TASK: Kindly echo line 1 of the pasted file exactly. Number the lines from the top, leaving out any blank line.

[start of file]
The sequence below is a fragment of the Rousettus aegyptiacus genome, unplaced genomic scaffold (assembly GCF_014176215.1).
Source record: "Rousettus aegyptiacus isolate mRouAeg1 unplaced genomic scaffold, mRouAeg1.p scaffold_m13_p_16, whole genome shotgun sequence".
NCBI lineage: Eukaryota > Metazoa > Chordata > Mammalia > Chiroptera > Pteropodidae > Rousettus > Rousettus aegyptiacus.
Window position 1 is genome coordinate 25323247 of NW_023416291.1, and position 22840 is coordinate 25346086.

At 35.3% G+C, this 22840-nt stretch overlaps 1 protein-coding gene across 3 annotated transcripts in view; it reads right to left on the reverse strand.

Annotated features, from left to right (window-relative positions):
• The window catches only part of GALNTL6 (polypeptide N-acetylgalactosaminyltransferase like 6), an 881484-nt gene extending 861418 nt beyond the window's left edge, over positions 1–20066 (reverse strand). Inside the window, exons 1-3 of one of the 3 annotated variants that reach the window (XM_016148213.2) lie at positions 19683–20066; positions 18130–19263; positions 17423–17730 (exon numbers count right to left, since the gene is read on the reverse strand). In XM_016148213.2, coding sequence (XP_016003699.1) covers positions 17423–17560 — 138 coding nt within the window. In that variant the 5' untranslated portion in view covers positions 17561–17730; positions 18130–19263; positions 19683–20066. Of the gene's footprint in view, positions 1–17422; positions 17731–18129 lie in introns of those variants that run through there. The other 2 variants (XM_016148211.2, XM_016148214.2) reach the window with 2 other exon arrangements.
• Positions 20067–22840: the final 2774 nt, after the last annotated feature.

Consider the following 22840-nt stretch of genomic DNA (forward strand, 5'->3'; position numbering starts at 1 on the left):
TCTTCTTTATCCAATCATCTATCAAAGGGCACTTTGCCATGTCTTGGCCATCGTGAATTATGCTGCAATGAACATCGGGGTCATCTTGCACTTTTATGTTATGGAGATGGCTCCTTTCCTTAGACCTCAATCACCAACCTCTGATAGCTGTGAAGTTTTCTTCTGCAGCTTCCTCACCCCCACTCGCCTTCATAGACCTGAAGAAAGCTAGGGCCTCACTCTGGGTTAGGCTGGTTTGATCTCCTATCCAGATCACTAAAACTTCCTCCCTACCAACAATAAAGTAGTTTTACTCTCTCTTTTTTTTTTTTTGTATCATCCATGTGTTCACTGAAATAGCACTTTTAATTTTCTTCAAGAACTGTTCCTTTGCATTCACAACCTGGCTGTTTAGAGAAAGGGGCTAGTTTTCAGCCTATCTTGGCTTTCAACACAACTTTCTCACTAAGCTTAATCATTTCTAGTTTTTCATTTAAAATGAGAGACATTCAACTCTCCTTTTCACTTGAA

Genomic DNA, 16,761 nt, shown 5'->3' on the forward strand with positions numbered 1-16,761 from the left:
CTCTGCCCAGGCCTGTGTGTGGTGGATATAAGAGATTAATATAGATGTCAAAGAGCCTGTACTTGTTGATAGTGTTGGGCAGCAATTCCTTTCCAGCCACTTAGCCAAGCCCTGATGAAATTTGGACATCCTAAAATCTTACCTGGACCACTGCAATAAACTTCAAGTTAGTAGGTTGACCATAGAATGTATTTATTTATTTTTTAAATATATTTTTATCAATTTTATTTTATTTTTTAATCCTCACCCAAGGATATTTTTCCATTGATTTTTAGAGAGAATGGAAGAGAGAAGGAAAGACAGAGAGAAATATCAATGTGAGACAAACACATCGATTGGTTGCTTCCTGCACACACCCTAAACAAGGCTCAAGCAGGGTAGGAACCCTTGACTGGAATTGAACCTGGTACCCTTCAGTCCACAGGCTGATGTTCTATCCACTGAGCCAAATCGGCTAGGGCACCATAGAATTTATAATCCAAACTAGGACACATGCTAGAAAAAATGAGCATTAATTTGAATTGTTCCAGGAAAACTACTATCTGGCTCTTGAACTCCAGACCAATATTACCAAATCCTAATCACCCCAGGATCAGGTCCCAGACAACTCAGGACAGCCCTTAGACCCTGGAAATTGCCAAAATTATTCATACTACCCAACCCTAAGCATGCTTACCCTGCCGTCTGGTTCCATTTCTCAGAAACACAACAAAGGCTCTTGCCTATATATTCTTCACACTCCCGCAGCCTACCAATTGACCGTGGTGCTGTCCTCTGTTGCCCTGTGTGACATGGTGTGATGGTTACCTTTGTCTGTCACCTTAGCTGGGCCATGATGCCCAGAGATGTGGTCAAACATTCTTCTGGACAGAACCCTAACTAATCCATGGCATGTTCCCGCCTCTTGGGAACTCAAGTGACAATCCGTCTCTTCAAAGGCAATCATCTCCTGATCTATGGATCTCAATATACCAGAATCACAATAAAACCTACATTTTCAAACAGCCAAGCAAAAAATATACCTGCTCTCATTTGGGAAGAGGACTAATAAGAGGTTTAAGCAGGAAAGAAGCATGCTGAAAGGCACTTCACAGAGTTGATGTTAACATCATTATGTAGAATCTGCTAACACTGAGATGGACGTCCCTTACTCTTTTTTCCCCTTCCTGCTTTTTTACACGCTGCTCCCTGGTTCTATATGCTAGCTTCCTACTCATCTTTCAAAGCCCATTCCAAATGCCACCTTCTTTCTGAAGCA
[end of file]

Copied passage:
The sequence below is a fragment of the Rousettus aegyptiacus genome, unplaced genomic scaffold (assembly GCF_014176215.1).